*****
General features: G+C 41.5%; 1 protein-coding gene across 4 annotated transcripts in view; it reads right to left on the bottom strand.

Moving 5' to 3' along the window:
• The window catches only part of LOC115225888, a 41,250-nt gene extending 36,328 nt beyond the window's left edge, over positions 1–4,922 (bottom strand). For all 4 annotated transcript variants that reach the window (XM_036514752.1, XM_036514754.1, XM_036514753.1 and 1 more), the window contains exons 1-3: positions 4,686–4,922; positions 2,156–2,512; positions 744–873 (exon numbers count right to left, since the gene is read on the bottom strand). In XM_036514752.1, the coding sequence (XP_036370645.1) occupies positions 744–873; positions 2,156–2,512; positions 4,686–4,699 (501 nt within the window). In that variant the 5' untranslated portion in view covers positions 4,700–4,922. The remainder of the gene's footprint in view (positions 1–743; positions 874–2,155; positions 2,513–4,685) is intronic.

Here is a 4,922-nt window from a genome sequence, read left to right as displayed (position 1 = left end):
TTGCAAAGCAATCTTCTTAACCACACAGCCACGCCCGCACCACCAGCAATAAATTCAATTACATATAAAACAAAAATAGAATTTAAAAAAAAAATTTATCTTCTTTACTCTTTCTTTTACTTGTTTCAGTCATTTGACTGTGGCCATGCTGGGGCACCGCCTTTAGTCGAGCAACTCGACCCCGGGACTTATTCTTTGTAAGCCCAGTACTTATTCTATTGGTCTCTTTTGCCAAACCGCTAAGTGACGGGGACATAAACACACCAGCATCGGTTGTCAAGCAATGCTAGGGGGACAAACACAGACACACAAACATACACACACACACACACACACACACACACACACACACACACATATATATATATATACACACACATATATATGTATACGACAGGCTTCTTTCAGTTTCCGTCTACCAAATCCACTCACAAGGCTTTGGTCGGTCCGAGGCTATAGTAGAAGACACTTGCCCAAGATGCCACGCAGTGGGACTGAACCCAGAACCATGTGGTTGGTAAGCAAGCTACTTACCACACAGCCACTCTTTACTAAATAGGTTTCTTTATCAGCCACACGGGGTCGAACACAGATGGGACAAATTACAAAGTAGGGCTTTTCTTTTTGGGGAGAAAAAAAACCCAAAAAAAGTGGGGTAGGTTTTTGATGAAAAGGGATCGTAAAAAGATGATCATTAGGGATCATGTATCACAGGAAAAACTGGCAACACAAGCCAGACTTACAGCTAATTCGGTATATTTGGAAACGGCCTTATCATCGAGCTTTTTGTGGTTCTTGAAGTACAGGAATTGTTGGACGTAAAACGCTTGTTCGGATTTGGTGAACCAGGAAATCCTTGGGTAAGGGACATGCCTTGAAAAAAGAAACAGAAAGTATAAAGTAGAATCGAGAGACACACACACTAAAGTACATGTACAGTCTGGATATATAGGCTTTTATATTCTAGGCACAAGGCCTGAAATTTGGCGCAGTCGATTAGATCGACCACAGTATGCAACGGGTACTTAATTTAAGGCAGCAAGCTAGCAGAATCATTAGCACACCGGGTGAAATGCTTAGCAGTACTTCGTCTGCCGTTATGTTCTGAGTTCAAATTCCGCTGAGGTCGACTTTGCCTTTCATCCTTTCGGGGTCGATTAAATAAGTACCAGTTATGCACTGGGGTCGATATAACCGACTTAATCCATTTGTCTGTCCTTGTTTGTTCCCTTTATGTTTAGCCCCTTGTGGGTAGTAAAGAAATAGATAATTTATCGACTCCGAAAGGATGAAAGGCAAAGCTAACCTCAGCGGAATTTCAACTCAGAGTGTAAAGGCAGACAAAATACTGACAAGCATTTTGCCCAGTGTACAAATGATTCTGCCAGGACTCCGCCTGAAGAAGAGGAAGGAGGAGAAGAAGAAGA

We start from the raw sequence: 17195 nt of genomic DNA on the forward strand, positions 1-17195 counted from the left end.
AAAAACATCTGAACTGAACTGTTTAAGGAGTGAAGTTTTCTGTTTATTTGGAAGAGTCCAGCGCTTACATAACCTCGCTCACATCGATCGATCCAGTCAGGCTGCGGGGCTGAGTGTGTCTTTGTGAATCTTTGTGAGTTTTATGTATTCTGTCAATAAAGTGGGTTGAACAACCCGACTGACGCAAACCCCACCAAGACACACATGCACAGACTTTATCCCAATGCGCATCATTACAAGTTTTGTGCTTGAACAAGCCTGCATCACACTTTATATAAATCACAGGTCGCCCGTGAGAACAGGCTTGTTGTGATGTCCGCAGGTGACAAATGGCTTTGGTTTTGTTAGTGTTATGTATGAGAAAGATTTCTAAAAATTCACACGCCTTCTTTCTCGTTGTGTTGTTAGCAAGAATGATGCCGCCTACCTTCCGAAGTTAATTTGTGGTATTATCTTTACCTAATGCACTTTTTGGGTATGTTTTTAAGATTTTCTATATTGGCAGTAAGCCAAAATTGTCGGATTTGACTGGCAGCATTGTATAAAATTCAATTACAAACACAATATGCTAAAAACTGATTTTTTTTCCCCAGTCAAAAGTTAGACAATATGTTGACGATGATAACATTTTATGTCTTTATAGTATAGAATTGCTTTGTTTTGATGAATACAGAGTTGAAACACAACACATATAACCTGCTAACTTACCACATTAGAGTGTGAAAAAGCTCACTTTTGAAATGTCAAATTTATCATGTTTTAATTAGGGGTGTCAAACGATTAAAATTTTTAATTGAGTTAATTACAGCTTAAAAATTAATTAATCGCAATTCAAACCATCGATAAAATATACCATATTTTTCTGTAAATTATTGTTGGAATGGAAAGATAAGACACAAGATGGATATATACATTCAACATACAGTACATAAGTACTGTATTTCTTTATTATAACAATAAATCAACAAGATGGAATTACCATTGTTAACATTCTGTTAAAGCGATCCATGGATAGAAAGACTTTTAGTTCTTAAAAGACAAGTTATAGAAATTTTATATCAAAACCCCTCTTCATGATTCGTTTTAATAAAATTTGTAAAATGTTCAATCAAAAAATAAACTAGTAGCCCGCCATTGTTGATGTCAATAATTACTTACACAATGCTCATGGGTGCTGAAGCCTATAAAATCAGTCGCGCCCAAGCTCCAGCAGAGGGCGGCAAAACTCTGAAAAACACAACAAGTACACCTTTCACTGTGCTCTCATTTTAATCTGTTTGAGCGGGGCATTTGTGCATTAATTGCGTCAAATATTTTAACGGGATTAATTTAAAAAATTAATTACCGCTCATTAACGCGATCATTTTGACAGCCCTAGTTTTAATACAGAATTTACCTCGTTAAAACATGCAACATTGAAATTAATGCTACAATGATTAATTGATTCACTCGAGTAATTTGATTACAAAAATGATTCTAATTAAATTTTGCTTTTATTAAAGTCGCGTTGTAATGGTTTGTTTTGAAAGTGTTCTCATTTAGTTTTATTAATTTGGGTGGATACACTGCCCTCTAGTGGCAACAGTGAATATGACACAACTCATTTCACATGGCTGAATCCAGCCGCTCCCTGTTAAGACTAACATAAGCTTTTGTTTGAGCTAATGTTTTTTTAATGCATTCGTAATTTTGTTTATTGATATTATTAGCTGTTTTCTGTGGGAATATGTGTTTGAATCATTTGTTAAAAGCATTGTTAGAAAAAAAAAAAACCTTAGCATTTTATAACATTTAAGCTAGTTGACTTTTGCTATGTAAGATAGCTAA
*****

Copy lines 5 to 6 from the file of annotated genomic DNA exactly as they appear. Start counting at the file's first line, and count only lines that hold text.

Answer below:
TTGCAAAGCAATCTTCTTAACCACACAGCCACGCCCGCACCACCAGCAATAAATTCAATTACATATAAAACAAAAATAGAATTTAAAAAAAAAATTTATCTTCTTTACTCTTTCTTTTACTTGTTTCAGTCATTTGACTGTGGCCATGCTGGGGCACCGCCTTTAGTCGAGCAACTCGACCCCGGGACTTATTCTTTGTAAGCCCAGTACTTATTCTATTGGTCTCTTTTGCCAAACCGCTAAGTGACGGGGACATAAACACACCAGCATCGGTTGTCAAGCAATGCTAGGGGGACAAACACAGACACACAAACATACACACACACACACACACACACACACACACACACACACACATATATATATATATACACACACATATATATGTATACGACAGGCTTCTTTCAGTTTCCGTCTACCAAATCCACTCACAAGGCTTTGGTCGGTCCGAGGCTATAGTAGAAGACACTTGCCCAAGATGCCACGCAGTGGGACTGAACCCAGAACCATGTGGTTGGTAAGCAAGCTACTTACCACACAGCCACTCTTTACTAAATAGGTTTCTTTATCAGCCACACGGGGTCGAACACAGATGGGACAAATTACAAAGTAGGGCTTTTCTTTTTGGGGAGAAAAAAAACCCAAAAAAAGTGGGGTAGGTTTTTGATGAAAAGGGATCGTAAAAAGATGATCATTAGGGATCATGTATCACAGGAAAAACTGGCAACACAAGCCAGACTTACAGCTAATTCGGTATATTTGGAAACGGCCTTATCATCGAGCTTTTTGTGGTTCTTGAAGTACAGGAATTGTTGGACGTAAAACGCTTGTTCGGATTTGGTGAACCAGGAAATCCTTGGGTAAGGGACATGCCTTGAAAAAAGAAACAGAAAGTATAAAGTAGAATCGAGAGACACACACACTAAAGTACATGTACAGTCTGGATATATAGGCTTTTATATTCTAGGCACAAGGCCTGAAATTTGGCGCAGTCGATTAGATCGACCACAGTATGCAACGGGTACTTAATTTAAGGCAGCAAGCTAGCAGAATCATTAGCACACCGGGTGAAATGCTTAGCAGTACTTCGTCTGCCGTTATGTTCTGAGTTCAAATTCCGCTGAGGTCGACTTTGCCTTTCATCCTTTCGGGGTCGATTAAATAAGTACCAGTTATGCACTGGGGTCGATATAACCGACTTAATCCATTTGTCTGTCCTTGTTTGTTCCCTTTATGTTTAGCCCCTTGTGGGTAGTAAAGAAATAGATAATTTATCGACTCCGAAAGGATGAAAGGCAAAGCTAACCTCAGCGGAATTTCAACTCAGAGTGTAAAGGCAGACAAAATACTGACAAGCATTTTGCCCAGTGTACAAATGATTCTGCCAGGACTCCGCCTGAAGAAGAGGAAGGAGGAGAAGAAGAAGA

We start from the raw sequence: 17195 nt of genomic DNA on the forward strand, positions 1-17195 counted from the left end.